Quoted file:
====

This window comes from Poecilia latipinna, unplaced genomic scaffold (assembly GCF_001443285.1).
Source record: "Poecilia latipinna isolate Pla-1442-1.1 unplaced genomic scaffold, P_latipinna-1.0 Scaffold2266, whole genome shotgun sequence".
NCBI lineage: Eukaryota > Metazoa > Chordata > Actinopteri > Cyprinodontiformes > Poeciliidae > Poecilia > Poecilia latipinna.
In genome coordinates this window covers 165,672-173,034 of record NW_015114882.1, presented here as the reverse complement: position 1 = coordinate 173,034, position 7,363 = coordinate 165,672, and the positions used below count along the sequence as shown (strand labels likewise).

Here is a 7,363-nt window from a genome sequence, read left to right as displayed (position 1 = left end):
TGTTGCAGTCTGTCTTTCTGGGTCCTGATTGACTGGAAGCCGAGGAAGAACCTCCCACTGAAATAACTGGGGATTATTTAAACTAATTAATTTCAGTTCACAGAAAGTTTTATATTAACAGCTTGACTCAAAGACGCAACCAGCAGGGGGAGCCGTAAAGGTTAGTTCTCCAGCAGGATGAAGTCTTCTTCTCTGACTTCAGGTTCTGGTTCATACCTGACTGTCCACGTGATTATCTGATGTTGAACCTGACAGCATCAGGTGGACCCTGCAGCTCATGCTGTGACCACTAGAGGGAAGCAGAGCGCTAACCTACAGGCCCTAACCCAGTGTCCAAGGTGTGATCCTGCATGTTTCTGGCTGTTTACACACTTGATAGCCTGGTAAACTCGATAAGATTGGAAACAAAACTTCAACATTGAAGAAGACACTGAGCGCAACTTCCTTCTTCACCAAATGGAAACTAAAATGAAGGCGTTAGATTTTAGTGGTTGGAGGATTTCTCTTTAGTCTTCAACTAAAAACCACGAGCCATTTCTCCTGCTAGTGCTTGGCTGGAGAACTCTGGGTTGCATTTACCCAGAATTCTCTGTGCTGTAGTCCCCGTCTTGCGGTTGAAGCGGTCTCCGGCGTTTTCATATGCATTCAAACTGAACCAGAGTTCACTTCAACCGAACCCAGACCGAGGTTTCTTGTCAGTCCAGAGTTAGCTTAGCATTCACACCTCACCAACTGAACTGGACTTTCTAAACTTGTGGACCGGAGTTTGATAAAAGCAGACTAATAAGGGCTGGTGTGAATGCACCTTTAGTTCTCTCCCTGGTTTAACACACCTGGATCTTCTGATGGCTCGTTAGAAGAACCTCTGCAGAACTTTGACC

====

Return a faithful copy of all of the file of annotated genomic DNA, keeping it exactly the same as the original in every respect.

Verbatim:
This window comes from Poecilia latipinna, unplaced genomic scaffold (assembly GCF_001443285.1).
Source record: "Poecilia latipinna isolate Pla-1442-1.1 unplaced genomic scaffold, P_latipinna-1.0 Scaffold2266, whole genome shotgun sequence".
NCBI lineage: Eukaryota > Metazoa > Chordata > Actinopteri > Cyprinodontiformes > Poeciliidae > Poecilia > Poecilia latipinna.
In genome coordinates this window covers 165,672-173,034 of record NW_015114882.1, presented here as the reverse complement: position 1 = coordinate 173,034, position 7,363 = coordinate 165,672, and the positions used below count along the sequence as shown (strand labels likewise).

Here is a 7,363-nt window from a genome sequence, read left to right as displayed (position 1 = left end):
TGTTGCAGTCTGTCTTTCTGGGTCCTGATTGACTGGAAGCCGAGGAAGAACCTCCCACTGAAATAACTGGGGATTATTTAAACTAATTAATTTCAGTTCACAGAAAGTTTTATATTAACAGCTTGACTCAAAGACGCAACCAGCAGGGGGAGCCGTAAAGGTTAGTTCTCCAGCAGGATGAAGTCTTCTTCTCTGACTTCAGGTTCTGGTTCATACCTGACTGTCCACGTGATTATCTGATGTTGAACCTGACAGCATCAGGTGGACCCTGCAGCTCATGCTGTGACCACTAGAGGGAAGCAGAGCGCTAACCTACAGGCCCTAACCCAGTGTCCAAGGTGTGATCCTGCATGTTTCTGGCTGTTTACACACTTGATAGCCTGGTAAACTCGATAAGATTGGAAACAAAACTTCAACATTGAAGAAGACACTGAGCGCAACTTCCTTCTTCACCAAATGGAAACTAAAATGAAGGCGTTAGATTTTAGTGGTTGGAGGATTTCTCTTTAGTCTTCAACTAAAAACCACGAGCCATTTCTCCTGCTAGTGCTTGGCTGGAGAACTCTGGGTTGCATTTACCCAGAATTCTCTGTGCTGTAGTCCCCGTCTTGCGGTTGAAGCGGTCTCCGGCGTTTTCATATGCATTCAAACTGAACCAGAGTTCACTTCAACCGAACCCAGACCGAGGTTTCTTGTCAGTCCAGAGTTAGCTTAGCATTCACACCTCACCAACTGAACTGGACTTTCTAAACTTGTGGACCGGAGTTTGATAAAAGCAGACTAATAAGGGCTGGTGTGAATGCACCTTTAGTTCTCTCCCTGGTTTAACACACCTGGATCTTCTGATGGCTCGTTAGAAGAACCTCTGCAGAACTTTGACC